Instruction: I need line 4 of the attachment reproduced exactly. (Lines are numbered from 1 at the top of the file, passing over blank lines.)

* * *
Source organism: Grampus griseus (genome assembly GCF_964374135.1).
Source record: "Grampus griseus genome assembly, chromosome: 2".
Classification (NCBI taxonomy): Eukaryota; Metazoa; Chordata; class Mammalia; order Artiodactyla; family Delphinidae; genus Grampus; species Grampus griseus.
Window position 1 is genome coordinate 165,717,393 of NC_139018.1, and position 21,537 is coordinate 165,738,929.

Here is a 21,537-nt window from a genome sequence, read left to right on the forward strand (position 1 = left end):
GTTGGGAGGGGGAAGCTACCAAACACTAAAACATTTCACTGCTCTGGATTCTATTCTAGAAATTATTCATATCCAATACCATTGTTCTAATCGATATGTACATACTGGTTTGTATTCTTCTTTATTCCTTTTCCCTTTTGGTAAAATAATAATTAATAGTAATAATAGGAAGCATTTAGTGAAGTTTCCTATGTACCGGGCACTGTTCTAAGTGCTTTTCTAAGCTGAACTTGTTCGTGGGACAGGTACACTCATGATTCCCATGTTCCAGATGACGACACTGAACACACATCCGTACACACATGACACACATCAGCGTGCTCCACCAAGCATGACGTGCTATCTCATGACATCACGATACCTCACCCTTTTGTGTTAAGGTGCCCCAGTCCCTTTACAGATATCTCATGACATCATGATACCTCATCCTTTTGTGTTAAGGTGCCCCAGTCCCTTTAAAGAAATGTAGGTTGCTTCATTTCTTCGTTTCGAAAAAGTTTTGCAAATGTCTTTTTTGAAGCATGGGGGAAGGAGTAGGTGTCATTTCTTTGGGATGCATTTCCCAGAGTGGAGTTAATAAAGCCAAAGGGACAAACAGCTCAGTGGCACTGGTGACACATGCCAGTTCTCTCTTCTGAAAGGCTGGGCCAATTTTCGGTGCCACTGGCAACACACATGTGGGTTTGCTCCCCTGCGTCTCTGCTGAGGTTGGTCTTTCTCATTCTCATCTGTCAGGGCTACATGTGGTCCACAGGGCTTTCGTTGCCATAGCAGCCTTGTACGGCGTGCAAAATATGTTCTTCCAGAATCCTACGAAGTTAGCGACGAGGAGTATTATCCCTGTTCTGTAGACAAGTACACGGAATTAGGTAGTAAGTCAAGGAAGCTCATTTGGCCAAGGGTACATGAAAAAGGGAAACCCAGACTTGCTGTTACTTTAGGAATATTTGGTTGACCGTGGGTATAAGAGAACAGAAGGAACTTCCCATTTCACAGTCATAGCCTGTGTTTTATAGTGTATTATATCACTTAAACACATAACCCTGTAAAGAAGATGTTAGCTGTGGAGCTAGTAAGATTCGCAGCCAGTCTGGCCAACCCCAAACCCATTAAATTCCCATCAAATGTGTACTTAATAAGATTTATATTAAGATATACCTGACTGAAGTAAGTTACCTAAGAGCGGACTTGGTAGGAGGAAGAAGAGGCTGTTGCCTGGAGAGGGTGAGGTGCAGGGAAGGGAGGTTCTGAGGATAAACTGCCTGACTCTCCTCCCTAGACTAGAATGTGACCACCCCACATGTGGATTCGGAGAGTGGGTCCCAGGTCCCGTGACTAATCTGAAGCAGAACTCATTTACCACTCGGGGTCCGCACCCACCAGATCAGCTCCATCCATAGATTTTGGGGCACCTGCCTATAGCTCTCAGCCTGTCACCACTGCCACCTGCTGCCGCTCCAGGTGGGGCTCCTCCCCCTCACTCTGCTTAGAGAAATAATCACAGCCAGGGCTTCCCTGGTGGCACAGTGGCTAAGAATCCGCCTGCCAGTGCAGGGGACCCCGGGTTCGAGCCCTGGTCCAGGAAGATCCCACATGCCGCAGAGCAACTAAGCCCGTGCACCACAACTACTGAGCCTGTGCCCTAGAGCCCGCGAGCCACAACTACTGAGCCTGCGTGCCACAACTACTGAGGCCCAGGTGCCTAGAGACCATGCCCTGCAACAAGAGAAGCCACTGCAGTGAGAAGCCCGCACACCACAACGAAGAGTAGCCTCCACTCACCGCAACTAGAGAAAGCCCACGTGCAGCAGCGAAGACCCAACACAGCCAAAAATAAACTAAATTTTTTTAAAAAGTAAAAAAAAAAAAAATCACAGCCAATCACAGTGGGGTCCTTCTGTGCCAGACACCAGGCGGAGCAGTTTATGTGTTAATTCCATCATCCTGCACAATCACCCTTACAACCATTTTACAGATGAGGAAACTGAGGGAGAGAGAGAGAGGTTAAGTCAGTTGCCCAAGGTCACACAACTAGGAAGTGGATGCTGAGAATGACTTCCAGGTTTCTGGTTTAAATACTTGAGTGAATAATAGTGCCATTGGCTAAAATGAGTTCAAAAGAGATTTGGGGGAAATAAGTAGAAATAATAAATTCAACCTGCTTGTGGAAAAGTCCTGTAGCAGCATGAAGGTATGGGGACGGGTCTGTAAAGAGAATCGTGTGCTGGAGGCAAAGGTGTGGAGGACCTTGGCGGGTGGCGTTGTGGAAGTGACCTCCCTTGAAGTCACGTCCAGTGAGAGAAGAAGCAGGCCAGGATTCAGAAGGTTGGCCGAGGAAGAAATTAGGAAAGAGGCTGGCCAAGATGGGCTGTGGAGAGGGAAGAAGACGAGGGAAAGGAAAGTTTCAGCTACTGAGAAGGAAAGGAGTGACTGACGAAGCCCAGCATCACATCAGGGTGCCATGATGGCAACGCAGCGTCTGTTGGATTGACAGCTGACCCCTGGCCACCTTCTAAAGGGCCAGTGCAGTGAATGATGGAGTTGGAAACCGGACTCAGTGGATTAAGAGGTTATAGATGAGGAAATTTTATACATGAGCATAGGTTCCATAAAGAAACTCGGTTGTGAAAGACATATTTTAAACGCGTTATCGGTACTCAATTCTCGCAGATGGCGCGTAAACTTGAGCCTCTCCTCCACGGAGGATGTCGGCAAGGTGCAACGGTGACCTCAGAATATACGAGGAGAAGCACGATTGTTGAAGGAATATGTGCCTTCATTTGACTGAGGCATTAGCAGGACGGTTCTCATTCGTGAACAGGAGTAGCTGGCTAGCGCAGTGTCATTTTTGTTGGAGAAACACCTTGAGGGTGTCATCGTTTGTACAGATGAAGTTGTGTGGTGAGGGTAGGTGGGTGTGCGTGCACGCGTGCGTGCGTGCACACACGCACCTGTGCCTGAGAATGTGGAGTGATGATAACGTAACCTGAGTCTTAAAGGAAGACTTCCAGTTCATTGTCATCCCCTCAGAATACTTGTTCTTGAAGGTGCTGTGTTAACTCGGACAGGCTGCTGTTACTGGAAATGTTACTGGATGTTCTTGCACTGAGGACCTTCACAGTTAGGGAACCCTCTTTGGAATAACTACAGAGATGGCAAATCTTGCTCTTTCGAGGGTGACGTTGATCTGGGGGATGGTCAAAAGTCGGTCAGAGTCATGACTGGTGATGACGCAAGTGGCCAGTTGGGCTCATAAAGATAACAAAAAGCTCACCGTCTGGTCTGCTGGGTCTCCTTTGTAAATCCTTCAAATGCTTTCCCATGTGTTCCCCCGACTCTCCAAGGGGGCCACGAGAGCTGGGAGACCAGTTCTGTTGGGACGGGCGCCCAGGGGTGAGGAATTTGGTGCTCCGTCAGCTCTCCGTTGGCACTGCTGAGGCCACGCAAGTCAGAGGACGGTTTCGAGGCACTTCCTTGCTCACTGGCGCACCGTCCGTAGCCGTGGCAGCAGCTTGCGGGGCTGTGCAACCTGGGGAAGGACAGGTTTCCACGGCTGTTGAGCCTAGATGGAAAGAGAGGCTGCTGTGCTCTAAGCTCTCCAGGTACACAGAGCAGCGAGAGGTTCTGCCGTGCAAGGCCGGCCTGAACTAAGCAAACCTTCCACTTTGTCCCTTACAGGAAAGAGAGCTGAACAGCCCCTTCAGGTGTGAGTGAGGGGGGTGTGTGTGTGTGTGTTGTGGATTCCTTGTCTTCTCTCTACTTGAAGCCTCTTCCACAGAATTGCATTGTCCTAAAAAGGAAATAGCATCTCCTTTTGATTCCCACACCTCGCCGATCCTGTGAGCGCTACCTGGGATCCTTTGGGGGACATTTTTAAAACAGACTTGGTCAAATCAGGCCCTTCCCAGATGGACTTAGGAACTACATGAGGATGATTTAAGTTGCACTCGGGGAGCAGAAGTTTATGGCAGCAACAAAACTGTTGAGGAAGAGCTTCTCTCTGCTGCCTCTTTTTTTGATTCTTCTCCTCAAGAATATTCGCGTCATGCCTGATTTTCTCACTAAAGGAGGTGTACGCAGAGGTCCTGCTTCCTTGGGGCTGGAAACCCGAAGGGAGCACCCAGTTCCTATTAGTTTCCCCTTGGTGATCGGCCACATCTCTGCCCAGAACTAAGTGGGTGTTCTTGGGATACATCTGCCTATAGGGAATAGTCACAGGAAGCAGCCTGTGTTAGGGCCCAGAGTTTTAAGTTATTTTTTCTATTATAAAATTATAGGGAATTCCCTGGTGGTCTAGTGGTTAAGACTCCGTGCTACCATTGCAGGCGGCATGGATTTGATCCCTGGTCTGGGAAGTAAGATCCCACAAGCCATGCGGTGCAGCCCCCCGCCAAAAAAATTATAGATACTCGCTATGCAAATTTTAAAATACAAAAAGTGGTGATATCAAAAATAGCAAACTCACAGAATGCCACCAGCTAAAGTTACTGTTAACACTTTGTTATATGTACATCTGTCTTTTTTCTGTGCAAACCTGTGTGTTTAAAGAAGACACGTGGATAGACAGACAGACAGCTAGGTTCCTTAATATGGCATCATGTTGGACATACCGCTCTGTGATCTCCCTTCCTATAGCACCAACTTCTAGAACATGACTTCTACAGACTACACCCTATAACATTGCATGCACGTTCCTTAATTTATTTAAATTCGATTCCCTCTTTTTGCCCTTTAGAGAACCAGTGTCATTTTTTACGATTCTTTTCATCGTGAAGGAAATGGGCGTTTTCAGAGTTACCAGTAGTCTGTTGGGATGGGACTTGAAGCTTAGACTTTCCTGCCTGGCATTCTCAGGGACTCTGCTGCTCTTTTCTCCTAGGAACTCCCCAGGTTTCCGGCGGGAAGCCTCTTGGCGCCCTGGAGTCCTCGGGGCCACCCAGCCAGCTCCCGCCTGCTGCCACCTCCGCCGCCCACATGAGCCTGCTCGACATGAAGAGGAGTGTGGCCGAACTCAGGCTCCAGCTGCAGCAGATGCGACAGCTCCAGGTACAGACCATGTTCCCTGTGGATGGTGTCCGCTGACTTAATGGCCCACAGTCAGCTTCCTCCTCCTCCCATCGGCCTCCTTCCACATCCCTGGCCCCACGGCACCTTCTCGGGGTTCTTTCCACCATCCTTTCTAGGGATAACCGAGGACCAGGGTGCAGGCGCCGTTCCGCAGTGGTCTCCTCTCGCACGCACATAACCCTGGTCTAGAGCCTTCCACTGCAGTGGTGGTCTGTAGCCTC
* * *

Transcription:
Window position 1 is genome coordinate 165,717,393 of NC_139018.1, and position 21,537 is coordinate 165,738,929.